TomTom's GO 910 is one of the best sat-nav systems around, but its high price and vast feature list aren't for everyone, especially if you're new to the GPS scene. With that in mind, the company is going back to basics with its TomTom One. The One does navigation, and that's about it.
It's perfect for first-time buyers or drivers who just need a simple solution for getting from A to B. Our only wish is a cheaper price. Don't get us wrong: at around £230, it's certainly one of the more affordable portable navigation systems on the market, but it faces some stiff competition. Still, if you're looking for your first in-car GPS device or a no-frills sat-nav system, the TomTom One fits the bill.
The TomTom One features a super sleek design, measuring a compact 97mm by 81mm by 25mm and weighing 173g. In keeping with the theme of simplicity, the only external control on the device is the power button on top. A tiny LED next to it lights up when you're charging the internal battery. All other commands are entered via the One's 89mm (3.5-inch) touchscreen. It displays 64,000 colours at a 320x240-pixel resolution.
On the bottom of the unit, you'll find an SD card slot and a mini USB port, while the speaker is located on the back. In addition, there's a port for connecting an external antenna for enhanced reception. The TomTom One's GPS receiver is built into the device, so you don't have to worry about flipping up any antennas as you have to with some systems.
Below the speaker are two grooves where you can attach the included windshield mount. The apparatus is easy to slide on and holds the unit firmly in place. The suction cup mount is also quite strong. TomTom packages the One with a car charger, a USB cable (which you can also use to charge the device) and an SD card preloaded with maps and reference material.
As we just mentioned, maps of Western Europe are preloaded on the SD card, so to get started, simply insert it into the TomTom One's expansion slot -- there's no need to transfer maps from your computer.
You will, however, have to go through a process of entering product and device codes to get the maps activated (have these numbers and a pencil and notepad handy), as well as answer a few questions about your map and system preferences -- for example, whether you want distance displayed in miles or kilometres and voice selection for audible prompts. All in all, it takes about five minutes.
To start navigating, just tap the Navigate To icon, and you can enter a specific street address, a junction, a city centre or a point of interest (POI). Once you've entered an address, the One will ask you if you need to arrive at a particular time.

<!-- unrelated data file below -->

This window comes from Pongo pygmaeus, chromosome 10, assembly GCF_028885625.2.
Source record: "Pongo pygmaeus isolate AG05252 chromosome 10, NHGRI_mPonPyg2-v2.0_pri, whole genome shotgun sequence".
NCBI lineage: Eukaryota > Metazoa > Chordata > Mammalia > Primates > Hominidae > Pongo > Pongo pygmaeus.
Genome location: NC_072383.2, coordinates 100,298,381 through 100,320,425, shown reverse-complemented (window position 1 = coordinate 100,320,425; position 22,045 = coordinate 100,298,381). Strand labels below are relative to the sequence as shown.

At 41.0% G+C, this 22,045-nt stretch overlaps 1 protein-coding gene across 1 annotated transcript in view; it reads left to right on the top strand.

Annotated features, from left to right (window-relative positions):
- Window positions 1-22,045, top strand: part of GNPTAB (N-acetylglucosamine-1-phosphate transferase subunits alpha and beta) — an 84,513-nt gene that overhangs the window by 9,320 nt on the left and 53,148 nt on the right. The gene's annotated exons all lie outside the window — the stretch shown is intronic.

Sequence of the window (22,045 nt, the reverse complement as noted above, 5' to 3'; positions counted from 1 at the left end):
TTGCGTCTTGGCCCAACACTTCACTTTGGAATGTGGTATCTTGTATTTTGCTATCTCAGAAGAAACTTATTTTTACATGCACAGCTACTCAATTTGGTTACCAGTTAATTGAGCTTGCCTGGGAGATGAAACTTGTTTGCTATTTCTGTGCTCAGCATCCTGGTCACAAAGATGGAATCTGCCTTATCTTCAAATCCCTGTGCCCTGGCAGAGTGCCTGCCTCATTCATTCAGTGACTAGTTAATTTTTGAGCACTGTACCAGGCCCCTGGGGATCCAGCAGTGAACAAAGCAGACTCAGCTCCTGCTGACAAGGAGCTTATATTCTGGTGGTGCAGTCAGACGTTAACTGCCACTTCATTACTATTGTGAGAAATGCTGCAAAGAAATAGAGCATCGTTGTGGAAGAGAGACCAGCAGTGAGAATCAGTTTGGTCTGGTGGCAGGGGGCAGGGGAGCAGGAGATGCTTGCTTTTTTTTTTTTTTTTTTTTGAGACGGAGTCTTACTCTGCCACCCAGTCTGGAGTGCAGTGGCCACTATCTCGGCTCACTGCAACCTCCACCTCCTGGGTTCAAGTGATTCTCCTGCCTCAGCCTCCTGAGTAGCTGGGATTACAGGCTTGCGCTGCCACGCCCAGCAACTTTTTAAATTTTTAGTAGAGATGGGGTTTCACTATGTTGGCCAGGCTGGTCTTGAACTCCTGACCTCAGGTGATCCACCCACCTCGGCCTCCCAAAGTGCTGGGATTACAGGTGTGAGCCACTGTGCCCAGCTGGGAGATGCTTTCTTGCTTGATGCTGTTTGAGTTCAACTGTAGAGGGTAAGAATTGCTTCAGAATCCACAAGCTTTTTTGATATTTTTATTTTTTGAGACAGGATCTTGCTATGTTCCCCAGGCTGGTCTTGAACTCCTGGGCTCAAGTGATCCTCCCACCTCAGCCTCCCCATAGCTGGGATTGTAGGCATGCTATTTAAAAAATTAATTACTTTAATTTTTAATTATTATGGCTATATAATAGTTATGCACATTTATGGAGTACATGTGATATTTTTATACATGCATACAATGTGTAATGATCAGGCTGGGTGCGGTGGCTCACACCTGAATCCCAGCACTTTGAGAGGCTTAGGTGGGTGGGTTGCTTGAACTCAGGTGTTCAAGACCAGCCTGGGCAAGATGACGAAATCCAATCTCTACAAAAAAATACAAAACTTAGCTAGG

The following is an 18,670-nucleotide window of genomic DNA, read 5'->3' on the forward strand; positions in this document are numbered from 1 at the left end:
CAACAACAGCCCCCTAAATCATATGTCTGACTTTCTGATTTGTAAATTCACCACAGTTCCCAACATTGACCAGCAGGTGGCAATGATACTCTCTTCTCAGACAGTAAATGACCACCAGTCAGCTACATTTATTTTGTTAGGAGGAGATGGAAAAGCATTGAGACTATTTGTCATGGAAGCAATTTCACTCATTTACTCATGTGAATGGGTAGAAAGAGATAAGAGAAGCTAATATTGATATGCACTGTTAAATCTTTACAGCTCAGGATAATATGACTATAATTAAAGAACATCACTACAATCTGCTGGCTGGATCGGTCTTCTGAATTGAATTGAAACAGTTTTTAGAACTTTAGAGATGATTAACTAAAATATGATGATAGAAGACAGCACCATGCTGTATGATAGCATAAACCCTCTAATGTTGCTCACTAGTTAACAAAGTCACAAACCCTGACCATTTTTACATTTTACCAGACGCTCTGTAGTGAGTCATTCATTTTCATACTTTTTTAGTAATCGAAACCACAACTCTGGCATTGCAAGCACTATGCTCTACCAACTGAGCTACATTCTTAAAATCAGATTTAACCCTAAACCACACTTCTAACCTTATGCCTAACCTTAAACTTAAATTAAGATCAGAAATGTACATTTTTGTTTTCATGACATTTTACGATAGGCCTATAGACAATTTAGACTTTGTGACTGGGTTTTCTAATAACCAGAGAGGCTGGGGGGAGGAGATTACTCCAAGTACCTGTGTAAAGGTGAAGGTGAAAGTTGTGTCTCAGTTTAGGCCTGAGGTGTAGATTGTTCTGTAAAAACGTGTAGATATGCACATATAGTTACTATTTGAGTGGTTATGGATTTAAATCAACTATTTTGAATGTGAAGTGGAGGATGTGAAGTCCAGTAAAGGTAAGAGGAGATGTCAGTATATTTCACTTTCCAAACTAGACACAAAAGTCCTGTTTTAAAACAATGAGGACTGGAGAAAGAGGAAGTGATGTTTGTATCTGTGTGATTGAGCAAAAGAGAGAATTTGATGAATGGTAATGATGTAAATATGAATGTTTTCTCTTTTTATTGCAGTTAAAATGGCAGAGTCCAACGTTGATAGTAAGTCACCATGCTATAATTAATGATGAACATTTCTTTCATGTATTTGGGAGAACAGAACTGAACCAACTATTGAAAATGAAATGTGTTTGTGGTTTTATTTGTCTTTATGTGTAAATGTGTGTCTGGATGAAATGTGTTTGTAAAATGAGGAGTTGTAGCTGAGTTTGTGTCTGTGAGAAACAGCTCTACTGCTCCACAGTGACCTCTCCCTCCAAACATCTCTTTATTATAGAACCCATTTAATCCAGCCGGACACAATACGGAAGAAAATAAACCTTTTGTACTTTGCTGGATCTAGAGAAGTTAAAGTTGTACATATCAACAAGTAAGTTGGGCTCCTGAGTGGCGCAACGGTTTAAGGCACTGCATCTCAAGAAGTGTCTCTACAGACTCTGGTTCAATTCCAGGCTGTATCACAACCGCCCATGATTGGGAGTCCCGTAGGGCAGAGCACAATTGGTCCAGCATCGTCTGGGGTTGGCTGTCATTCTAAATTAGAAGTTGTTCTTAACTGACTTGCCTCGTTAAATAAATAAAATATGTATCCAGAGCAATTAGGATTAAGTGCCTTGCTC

If you tap Yes, enter an arrival time and the system can calculate if you will arrive on time based on your current location. The One has the ability to calculate directions by fastest route, shortest route or avoiding motorways.
There's a Find Alternative function if you're not a fan of the prescribed route or you run into some traffic along the way. For example, you can have the One recalculate the route altogether, or if you run into roadworks, it will plot a course around them.
You have the option of viewing maps in 2D or 3D view. There's also a night mode that changes the colour of the maps for better night-time viewing. You can choose to have driving directions presented as text or images. For the highly organised, you can even get a running demo of your route before you hit the road.
The main driving view will give your current position, the name of the next major road, the next instruction, information about your trip and signal strength. In addition, you can zoom in and out of maps, using the plus and minus signs in the upper left- and right-hand corners of the screen.
Of course, in addition to the visual prompts, you get spoken, turn-by-turn directions, and you can choose different voices if you don't like the default. Unfortunately, the One does not support text-to-speech functionality, which speaks the actual street names rather than generic directions.
As you become more accustomed to the One and to navigation systems in general, there is an option to add TomTom's Plus services, including real-time traffic information and speed camera warnings. Just be aware that there is a subscription fee, and you will need a Bluetooth-enabled, GPRS phone to connect to the service.
From a cold start, the unit's SiRF StarIII receiver quickly locked on to a signal in about a minute. Some systems can take up to five minutes or more to acquire a satellite fix, so we were impressed with the One's performance.
The One accurately pinpointed our position as we drove around familiar streets. We also entered the address of a friend's place and the One got us there with no problem. The voice prompts were loud and clear, and the unit also has a function where it will automatically increase the volume the faster you go, based on the assumption there's more road noise in the car -- a nice touch.
Edited by Jason Jenkins
Additional editing by Kate Macefield